Facebook founder Mark Zuckerberg and his wife Priscilla Chan have reiterated their philanthropic aims by announcing a $3bn (£2.3bn) investment in medical research over the next decade.
Speaking at a press conference in San Francisco, the pair said they aimed to “cure, prevent or manage all diseases by the end of the century”.
The funds will be distributed by the Chan Zuckerberg Initiative, which was created in December 2015.
The news follows a number of other high-profile pledges from the big names in tech. Just a few days earlier Microsoft said it intended to “solve” cancer by using artificial intelligence tools, while Google’s DeepMind unit is working with the NHS to find a way to use computers to more accurately diagnose diseases.
Also this week, IBM and MIT announced a tie-up that will see the development of AI-based systems that could help clinicians improve the care of elderly and disabled patients.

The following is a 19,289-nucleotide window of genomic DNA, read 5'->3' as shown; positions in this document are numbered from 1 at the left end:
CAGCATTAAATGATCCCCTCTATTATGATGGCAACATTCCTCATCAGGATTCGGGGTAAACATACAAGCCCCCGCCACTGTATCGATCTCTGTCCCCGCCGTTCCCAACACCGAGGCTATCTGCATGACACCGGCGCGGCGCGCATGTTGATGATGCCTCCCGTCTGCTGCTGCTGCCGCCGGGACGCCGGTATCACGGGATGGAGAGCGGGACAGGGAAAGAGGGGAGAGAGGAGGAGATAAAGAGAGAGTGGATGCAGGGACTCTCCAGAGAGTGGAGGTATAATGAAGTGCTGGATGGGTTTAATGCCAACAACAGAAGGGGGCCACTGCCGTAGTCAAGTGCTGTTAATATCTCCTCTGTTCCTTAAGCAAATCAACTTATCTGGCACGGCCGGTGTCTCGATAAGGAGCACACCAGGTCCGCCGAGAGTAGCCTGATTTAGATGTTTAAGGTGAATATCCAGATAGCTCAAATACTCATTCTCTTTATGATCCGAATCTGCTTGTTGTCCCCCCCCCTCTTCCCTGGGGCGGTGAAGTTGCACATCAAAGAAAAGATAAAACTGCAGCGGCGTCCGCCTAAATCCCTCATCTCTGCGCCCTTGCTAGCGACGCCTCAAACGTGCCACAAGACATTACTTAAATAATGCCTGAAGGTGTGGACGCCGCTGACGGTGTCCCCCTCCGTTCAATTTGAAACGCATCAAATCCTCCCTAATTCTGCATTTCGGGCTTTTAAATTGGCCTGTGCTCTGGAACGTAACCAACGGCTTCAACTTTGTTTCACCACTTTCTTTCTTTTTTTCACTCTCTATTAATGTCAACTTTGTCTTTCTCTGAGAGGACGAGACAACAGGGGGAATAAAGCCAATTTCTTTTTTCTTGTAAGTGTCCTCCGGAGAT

Prevention better than cure
In the press conference Zuckerberg said that, at present, 50 times more money was spent on treating people who are sick than on curing the diseases that would stop them getting ill in the first place, and added that this needed to change.
He outlined three principles that will guide the couple’s investments:
- to bring scientists and engineers together
- to build tools and technology that advance research
- to grow the movement to fund more science around the world
Chan added that they had already committed $600m to creating a new research centre called the Biohub, which will bring together engineers, computer scientists, biologists, chemists and other innovators.
A number of charities have been recognised for their excellent use of digital skills
A Scottish charity has introduced a new Facebook Messenger bot that it's hoped will share the real causes of homelessness amongst young people
A new partnership is enabling charities to accept cashless charity donations via traditional-style collection boxes and buckets
This year’s categories include digital health, digital skills and young pioneers